It should be noted, however, that the copper recycling business requires considerable financial resources, particularly in terms of working capital and cash flow. This is what led to the near bankruptcy and takeover of the French factory M.Lego, which employs 110 people. Likewise, while secondary production of refined copper has increased in volume and percentage, it is growing at a much slower rate than the waste stockpile. This is primarily due to the fact that the sectors with the highest recycling rates (construction and infrastructure) have their copper tied up for several decades due to the life of the structures built. In contrast, consumer goods, which have a shorter life span, are only recycled at rates between 25 and 40%

In short, copper is projected to be a critical metal in the coming years, with a vital role to play in the energy transition. The gradual depletion of its reserves and dependence on certain countries is driving companies to innovate in the field of recycling, in order to make it both more profitable and sustainable. However, the copper industry will need strong government support to stimulate innovation to avoid a gradual shortage that would contribute to a sharp increase in prices.

2 Key Figures

About 50% of the copper used in Europe comes from recycling

International Copper Study Group (ICSG)

Copper consumption is predicted to rise more than 40% by 2035 compared to 2018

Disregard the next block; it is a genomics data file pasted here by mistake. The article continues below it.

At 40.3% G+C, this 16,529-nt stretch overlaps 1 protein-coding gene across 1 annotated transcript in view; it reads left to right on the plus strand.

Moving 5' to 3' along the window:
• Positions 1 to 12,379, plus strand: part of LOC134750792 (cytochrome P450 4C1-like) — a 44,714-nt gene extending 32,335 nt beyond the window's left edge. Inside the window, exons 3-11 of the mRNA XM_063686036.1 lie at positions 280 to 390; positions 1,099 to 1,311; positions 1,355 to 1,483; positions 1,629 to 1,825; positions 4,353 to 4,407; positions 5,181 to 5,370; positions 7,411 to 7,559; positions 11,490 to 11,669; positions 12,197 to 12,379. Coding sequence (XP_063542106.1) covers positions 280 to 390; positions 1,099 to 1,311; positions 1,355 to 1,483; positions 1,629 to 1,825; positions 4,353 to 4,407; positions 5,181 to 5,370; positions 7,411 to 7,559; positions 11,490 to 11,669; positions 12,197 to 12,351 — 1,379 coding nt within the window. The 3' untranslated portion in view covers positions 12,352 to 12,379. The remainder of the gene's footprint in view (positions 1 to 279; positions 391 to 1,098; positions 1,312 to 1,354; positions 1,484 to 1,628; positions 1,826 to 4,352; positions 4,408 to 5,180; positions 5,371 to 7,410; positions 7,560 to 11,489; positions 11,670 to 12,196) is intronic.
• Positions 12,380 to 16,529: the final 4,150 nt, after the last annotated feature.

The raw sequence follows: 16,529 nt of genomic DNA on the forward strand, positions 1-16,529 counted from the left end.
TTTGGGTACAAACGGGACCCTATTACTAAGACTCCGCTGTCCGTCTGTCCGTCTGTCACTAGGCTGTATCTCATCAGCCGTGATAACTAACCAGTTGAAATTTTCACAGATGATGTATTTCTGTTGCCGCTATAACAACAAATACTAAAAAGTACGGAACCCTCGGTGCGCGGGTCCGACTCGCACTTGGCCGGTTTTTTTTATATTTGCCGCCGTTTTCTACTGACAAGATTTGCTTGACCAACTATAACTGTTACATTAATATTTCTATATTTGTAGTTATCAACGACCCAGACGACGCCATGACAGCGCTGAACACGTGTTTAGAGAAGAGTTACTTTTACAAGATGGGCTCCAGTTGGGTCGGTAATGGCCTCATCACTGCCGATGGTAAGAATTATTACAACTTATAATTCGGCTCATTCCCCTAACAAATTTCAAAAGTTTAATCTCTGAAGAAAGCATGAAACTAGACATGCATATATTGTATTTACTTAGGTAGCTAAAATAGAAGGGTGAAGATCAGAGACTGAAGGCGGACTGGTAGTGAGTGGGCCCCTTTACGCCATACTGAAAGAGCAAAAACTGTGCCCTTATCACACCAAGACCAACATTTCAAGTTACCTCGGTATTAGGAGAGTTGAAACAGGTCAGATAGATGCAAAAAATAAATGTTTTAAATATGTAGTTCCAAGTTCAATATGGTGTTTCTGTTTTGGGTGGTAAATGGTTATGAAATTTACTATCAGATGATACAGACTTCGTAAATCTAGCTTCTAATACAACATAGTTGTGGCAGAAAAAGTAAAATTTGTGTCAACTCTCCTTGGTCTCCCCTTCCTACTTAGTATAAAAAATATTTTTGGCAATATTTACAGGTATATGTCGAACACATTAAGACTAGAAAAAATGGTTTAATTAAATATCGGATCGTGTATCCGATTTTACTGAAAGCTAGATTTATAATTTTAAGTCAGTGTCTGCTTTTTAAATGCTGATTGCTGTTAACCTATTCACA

European Copper Institute (2018)

3 startups to draw inspiration from

This week, we identified three startups that we can draw inspiration from: Mint Innovation, Sortera Alloys and Weeecycling.

Mint Innovation

The New-Zealand startup has scaled biological processes that recover valuable metals like copper from electronic waste and other residues. The company’s firm uses microbes to selectively and rapidly recover precious metals from various low concentration materials under environmentally benign conditions.

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Sortera Alloys

The American startup has developed a sorting system designed to reuse metals recovered from end-of-life products. The company’s system sorts metal by its type and alloy composition through a combination of X-ray fluorescence and optical sensor fusion, artificial intelligence (AI) and machine learning image processing.

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The French startup WeeeCycling has set up a circular economy loop for recycling strategic metals. The company buys electrical and electronic scrap in the world and, via its Morphosis brand, manufactured products. The rare metals are then extracted through a thermal and electrochemical stage to be resold for reuse.